3. Using only actuated pedestrian signals. That is, the green light should always be given to the driving public until a pedestrian physically call for the green by punching a button. Even a single vehicle waiting one second for a turn because the signal is pointing to a pedestrian who does not exist is time lost to humanity. Pedestrian should call for green only when they need one.

4. Avoiding unnecessary protected left turns. The use of green and red ARROWS is very tricky in signal timing. They have to be used with care otherwise they may produce unintended results. Several of our signals that have red arrows are not being used effectively. Green arrows used for left turn movements are used to make sure left turners are protected. They are called protected left turn movements. They are used mostly in locations where sight distances are a problem especially on curve. For any intersection where the left turn volume is not heavy, a left turn storage bay is just provided to store the left turn movers and hope that gaps will be presented to allow them to make their left turns when the trough movements are moving. If left turn protection is needed, a left turn arrow is provided BUT it is very important that left turns may be allowed to go when there is adequate gap from oncoming vehicles. In such instances, the signal bulb is reverted to a solid green when the through movement is released. This helps reduce the green time for the left turn movement allowing other movements to have more green. This is called PROTECTED/PERMITTED. There are several intersections in Accra where a protected left turn phase (a green arrow) followed by a red arrow may not be warranted. Red arrow means one cannot go even when there are gaps and no conflicting movements.

5. The police. There are several location in the city where the police presence is not needed. Most of the locations where the barriers are set tend to cause unnecessary traffic. I always wonder why the police set their barriers so close to the toll gates when motorist are trying to readjust themselves from a five lane toll gate to a two lane road only to find out that one of the two lanes is closed about 50 feet from the toll gate. If the barrier is needed, it should be sited far away from the toll gate. Temporary Police barriers mounted in the evenings tend to affect the intersections in the neighborhood. While we see the need for these night check points, their locations and the mounting times need a complete review. Any second a vehicle sits in traffic due to delay is a waste to mankind and a danger to the environment as well.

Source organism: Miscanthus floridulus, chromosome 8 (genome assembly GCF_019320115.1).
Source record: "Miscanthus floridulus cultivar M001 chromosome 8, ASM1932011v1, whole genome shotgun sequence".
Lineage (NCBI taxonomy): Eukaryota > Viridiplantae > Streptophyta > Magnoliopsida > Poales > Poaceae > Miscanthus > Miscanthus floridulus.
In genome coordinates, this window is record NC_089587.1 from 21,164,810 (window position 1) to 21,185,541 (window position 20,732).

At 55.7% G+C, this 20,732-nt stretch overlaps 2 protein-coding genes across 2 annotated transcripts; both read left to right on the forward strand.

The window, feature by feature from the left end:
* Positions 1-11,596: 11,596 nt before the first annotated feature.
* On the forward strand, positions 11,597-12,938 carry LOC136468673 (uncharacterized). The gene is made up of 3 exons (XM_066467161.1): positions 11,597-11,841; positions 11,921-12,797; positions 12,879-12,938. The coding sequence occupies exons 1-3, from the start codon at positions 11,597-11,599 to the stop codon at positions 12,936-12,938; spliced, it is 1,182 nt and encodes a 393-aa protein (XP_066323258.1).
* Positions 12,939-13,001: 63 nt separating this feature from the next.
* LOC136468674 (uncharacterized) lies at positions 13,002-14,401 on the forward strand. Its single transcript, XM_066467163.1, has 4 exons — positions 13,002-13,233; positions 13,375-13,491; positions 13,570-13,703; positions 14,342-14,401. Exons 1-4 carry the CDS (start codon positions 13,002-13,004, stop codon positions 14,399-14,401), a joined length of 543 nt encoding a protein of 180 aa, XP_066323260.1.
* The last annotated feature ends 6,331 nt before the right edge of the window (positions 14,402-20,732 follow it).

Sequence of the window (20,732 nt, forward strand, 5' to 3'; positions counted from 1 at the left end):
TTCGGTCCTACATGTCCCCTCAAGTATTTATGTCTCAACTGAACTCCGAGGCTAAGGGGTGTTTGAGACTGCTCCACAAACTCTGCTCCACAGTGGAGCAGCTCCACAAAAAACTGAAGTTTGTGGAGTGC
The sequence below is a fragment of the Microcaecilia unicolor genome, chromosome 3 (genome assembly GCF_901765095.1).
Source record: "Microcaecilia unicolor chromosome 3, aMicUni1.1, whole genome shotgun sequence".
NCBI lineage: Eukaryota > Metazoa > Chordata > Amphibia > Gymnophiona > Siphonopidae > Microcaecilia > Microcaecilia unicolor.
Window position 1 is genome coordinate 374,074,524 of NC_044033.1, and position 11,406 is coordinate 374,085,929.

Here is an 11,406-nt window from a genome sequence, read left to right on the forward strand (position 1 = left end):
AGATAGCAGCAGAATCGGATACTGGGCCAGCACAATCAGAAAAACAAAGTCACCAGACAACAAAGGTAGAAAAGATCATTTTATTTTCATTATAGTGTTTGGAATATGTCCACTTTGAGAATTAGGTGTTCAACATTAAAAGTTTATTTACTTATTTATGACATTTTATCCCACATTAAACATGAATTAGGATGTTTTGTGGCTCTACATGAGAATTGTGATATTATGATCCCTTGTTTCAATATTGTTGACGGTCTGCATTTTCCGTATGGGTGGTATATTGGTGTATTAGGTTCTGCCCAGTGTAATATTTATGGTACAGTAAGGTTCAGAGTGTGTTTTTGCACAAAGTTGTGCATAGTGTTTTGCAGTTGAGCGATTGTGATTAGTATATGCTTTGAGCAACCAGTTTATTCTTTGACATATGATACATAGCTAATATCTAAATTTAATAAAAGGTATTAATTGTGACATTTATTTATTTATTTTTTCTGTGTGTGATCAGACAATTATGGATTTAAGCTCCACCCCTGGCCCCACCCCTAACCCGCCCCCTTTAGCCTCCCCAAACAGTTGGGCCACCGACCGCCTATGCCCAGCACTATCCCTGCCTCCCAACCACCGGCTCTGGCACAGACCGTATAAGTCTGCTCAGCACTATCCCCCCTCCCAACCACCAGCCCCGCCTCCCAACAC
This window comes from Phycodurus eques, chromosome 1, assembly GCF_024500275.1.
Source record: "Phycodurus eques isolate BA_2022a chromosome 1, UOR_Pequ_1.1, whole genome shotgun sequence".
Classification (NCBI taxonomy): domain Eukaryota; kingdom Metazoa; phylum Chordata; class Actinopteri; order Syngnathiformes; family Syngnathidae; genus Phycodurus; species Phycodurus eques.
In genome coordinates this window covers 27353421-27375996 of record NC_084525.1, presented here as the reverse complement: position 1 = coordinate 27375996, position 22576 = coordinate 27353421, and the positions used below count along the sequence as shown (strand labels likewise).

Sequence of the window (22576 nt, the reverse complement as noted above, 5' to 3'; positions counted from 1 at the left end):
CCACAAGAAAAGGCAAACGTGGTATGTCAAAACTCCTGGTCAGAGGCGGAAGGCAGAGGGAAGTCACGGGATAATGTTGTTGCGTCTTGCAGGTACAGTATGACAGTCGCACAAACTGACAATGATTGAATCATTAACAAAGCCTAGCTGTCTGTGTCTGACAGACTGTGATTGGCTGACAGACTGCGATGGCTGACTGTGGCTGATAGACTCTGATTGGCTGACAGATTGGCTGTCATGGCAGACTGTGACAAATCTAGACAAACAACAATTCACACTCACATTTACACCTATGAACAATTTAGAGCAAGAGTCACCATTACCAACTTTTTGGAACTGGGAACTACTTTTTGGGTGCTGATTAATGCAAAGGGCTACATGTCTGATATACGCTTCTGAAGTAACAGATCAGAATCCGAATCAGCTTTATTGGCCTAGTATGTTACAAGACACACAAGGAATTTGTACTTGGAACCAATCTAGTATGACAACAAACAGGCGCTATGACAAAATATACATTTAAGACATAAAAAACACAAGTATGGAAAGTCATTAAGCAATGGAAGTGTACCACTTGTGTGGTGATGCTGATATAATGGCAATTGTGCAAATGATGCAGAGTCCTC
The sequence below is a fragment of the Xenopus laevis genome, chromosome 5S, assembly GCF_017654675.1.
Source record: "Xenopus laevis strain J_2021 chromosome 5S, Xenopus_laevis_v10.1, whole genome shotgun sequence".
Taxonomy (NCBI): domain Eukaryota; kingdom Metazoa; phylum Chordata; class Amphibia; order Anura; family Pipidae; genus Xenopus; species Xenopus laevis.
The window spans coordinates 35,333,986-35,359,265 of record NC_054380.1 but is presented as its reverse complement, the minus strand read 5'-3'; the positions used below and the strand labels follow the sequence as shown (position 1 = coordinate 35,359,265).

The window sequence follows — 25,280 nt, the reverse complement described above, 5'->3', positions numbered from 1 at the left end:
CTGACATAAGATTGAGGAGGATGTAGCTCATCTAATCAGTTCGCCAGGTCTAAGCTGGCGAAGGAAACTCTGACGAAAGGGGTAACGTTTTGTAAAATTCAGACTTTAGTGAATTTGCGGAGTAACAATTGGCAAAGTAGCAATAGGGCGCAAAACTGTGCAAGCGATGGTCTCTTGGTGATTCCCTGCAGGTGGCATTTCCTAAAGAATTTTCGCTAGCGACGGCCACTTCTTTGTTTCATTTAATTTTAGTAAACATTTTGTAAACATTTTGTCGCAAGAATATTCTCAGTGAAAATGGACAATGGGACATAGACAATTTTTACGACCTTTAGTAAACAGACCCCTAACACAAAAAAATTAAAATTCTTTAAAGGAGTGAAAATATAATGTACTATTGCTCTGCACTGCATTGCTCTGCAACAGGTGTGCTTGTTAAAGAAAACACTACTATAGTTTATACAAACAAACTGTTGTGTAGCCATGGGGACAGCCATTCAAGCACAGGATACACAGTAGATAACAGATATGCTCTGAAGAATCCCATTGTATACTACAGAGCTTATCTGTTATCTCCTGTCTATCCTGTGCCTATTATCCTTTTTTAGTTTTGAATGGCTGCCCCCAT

6. Use of Solar Traffic Signals. An average Ghanaian driver especially a taxi or trotro driver does not understand the simplest driving logic that the first person to come to the intersection gets to go first if it is not controlled by a device. That is the situation when the traffic signal is down. It is said that ECG sometimes sends voltage in excess of 240V, sometimes as high as 300V to the traffic bulbs. This is not surprising as we see these voltage fluctuations in our homes. This is perhaps one of the reasons why most of the traffic lights in Accra have dead bulbs. Ghana needs a better way of supplying reliable energy to the traffic signals and perhaps solar may be one of the solutions. Currently, South Africa is deploying over 2000 solar traffic signals in Johannesburg. Is there any reason why we cannot do Solar.

7. Intersection with manual controls. Ghana may be one of the few places in the world where traffic control is left in the hands of people on the street. Even though I see the value of these people sometimes, there are several times that their presence may be dangerous to the people they are helping especially when they get a call to collect money. If that is the way to go, these boys need to be trained and be provided with uniforms.

8. Conclusion. The objective of this paper as stated earlier was to educate the public on some signal timing issues and also to get the attention of stakeholders in the signal timing business of some existing timing procedures being used elsewhere. I hope the discussions presented above do just that. A comprehensive review of the traffic timings in the cities especially Accra is needed. Also constant traffic counts are needed to get accurate and realistic intersection turning movements and link volumes to support a better traffic signal timing regime.

Columnist: Baffour, Robert A.